The above shows what happens when you upload a square image to a social media site like YouTube; to use as your brand symbol. The first box shows the size of the square container into which your image will fit. The second shows your logo -- in this case Twitter's logo -- filling the box completely. The third box shows the circular boundary where your image will be masked. The last box shows the masked Twitter bird and demonstrates the problem of information loss. Twitter's bird is missing its beak, part of its wing, and a portion of its tale.
To solve the problem of missing information, your brand symbol needs to be made small enough so it completely fits inside of a circle.
Now, Twitter's bird fits inside a circle. The bird has regained its beak, tail feathers, and wingtips. There's no information loss, but it still doesn't look right. The bird's beak and tail are touching the round border. It looks cramped. Though improved, the layout is still unappealing.
Give your brand symbol some breathing room
The Twitter bird must again be made smaller in proportion to its square container. Apple's iOS icon grid is a tool that can help solve this problem. It's available for free on the web and can be downloaded in a variety of file formats. You don't need to use it. It's a helper if you want it.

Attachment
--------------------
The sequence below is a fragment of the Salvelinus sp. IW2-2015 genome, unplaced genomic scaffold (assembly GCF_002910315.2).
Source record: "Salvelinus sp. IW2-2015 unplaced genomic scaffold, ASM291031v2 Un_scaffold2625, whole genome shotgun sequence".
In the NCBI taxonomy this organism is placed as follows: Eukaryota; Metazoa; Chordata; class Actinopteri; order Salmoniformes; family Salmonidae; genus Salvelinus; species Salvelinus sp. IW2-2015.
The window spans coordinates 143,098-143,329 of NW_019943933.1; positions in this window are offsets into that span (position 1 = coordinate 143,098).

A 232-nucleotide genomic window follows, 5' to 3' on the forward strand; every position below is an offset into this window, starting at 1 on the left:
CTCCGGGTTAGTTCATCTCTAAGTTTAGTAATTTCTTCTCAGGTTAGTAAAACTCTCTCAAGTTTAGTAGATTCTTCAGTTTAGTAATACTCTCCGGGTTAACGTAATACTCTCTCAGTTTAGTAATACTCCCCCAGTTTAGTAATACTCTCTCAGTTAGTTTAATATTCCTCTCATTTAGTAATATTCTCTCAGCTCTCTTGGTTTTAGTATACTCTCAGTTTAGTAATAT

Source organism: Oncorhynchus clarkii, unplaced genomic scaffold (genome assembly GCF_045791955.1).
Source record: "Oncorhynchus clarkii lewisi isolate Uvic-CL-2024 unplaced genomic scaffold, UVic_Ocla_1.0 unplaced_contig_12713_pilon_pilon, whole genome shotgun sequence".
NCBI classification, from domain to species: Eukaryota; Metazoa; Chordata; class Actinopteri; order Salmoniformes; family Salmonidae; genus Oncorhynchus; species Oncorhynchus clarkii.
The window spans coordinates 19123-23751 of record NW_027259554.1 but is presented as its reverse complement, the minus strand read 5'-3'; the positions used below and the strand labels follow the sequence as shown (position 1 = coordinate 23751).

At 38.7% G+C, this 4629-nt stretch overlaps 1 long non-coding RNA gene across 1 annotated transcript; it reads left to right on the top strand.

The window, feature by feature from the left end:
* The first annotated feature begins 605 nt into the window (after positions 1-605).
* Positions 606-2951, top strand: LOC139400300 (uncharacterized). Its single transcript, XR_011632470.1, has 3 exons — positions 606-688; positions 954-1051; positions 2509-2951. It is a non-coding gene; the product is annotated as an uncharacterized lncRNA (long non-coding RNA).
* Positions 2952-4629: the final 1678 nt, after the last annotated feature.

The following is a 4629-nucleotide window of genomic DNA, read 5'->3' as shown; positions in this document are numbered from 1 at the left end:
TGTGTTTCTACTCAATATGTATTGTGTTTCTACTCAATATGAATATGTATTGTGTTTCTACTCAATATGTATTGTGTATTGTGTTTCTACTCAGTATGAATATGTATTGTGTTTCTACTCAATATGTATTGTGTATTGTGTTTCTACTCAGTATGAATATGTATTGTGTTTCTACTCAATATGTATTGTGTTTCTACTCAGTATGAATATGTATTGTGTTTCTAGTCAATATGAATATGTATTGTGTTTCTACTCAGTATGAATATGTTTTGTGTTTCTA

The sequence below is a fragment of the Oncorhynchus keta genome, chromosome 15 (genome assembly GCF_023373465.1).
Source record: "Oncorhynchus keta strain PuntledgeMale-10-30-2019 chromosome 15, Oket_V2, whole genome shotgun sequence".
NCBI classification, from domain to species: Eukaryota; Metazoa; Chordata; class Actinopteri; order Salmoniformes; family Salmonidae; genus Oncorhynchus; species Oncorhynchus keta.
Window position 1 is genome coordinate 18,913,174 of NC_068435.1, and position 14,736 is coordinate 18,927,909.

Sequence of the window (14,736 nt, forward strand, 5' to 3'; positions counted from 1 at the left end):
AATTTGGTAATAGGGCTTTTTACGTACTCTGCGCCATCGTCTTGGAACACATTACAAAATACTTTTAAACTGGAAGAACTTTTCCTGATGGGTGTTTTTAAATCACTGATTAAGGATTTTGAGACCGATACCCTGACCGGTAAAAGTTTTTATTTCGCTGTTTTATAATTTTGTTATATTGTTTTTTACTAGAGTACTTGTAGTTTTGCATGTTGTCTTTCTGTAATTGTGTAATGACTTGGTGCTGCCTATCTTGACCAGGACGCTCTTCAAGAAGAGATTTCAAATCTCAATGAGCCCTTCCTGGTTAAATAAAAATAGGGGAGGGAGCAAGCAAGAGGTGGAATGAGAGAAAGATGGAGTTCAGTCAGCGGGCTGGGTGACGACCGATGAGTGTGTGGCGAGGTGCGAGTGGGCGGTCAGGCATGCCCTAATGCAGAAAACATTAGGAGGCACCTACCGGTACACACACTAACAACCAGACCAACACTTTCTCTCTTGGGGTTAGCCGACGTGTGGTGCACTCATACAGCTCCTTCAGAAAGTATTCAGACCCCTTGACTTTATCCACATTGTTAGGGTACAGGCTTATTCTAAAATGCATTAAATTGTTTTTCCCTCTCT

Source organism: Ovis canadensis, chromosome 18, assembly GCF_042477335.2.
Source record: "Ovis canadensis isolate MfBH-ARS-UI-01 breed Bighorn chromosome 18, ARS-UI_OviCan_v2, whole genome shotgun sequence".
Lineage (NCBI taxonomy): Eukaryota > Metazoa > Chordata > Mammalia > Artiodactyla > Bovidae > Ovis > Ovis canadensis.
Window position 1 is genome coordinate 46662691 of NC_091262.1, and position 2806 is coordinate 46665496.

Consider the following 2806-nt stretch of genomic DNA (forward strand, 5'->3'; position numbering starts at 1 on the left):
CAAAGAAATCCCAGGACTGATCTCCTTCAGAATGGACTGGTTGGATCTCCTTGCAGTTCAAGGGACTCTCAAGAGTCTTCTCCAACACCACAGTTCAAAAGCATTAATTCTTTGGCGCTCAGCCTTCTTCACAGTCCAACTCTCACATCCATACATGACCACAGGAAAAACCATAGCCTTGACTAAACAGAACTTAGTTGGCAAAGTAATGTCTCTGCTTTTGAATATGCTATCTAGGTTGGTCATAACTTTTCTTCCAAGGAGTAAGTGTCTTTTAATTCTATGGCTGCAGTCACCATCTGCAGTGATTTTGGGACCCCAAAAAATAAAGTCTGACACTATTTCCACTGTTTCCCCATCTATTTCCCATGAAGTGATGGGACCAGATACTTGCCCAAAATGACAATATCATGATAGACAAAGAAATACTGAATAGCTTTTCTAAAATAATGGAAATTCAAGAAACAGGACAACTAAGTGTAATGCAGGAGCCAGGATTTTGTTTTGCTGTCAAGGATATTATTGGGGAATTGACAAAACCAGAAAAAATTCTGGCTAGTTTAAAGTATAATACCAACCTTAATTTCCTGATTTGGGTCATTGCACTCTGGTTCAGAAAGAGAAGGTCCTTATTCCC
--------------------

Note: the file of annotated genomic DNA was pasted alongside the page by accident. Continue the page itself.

Above, Twitter's bird has been centered within the circles of the grid. The first box shows the empty image container. The second shows the uploaded Twitter logo with the grid layered on top of it. The uploaded logo is composed of both the white bird and its blue background which fills the entire container. Again, the third box shows how the logo will be masked. The fourth shows Twitter's final logo.
Let's compare the Twitter symbol we created to their YouTube logo...It's pretty close.
Twitter's brand symbol looks the same on their Twitter page. It's consistent. Looks good!
Your brand symbol may fill more or less of the round canvas. The esthetic choice is yours. However, your symbol should not touch any edges of your frame. That's true regardless of your frame's shape.
We follow our own advice. This is the LEAP WORKS Twitter page. One day, we'll have more zeroes at the end of our follower count. Everyone has to start somewhere though.
Now that you've created a YouTube logo for your channel, you need to add your symbol to all the other social networks you use. Creating a logo is 90% of the effort, but if it's not applied everywhere, a lot of your effort will be wasted. Your customers will have a hard time recognizing you across platforms. Share unique content on each social network, but carry the same visual identity throughout them all.